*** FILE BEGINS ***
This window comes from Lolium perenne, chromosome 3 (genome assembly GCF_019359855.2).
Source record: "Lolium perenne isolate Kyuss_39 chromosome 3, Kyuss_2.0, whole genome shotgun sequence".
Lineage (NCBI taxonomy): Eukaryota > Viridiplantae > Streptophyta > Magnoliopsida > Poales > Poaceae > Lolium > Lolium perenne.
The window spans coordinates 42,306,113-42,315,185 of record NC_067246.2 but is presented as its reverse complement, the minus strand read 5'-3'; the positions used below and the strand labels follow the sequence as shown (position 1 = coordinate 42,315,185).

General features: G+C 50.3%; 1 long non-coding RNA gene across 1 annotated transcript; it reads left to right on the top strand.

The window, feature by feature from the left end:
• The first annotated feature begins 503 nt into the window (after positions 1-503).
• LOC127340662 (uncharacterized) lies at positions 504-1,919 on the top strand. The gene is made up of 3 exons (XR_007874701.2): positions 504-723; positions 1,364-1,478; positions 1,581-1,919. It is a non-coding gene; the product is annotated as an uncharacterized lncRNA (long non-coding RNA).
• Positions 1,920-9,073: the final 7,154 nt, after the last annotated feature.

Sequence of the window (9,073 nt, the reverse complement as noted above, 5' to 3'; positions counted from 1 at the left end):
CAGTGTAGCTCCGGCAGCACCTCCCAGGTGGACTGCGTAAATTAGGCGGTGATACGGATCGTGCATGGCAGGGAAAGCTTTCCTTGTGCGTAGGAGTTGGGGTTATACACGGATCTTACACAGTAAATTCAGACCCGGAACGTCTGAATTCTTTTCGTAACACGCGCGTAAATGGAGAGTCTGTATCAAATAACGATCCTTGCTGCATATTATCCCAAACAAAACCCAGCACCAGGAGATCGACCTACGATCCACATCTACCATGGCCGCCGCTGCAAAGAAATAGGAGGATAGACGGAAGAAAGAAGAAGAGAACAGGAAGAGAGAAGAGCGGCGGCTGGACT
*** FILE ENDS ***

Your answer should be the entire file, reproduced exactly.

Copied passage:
This window comes from Lolium perenne, chromosome 3 (genome assembly GCF_019359855.2).
Source record: "Lolium perenne isolate Kyuss_39 chromosome 3, Kyuss_2.0, whole genome shotgun sequence".
Lineage (NCBI taxonomy): Eukaryota > Viridiplantae > Streptophyta > Magnoliopsida > Poales > Poaceae > Lolium > Lolium perenne.
The window spans coordinates 42,306,113-42,315,185 of record NC_067246.2 but is presented as its reverse complement, the minus strand read 5'-3'; the positions used below and the strand labels follow the sequence as shown (position 1 = coordinate 42,315,185).

General features: G+C 50.3%; 1 long non-coding RNA gene across 1 annotated transcript; it reads left to right on the top strand.

The window, feature by feature from the left end:
• The first annotated feature begins 503 nt into the window (after positions 1-503).
• LOC127340662 (uncharacterized) lies at positions 504-1,919 on the top strand. The gene is made up of 3 exons (XR_007874701.2): positions 504-723; positions 1,364-1,478; positions 1,581-1,919. It is a non-coding gene; the product is annotated as an uncharacterized lncRNA (long non-coding RNA).
• Positions 1,920-9,073: the final 7,154 nt, after the last annotated feature.

Sequence of the window (9,073 nt, the reverse complement as noted above, 5' to 3'; positions counted from 1 at the left end):
CAGTGTAGCTCCGGCAGCACCTCCCAGGTGGACTGCGTAAATTAGGCGGTGATACGGATCGTGCATGGCAGGGAAAGCTTTCCTTGTGCGTAGGAGTTGGGGTTATACACGGATCTTACACAGTAAATTCAGACCCGGAACGTCTGAATTCTTTTCGTAACACGCGCGTAAATGGAGAGTCTGTATCAAATAACGATCCTTGCTGCATATTATCCCAAACAAAACCCAGCACCAGGAGATCGACCTACGATCCACATCTACCATGGCCGCCGCTGCAAAGAAATAGGAGGATAGACGGAAGAAAGAAGAAGAGAACAGGAAGAGAGAAGAGCGGCGGCTGGACT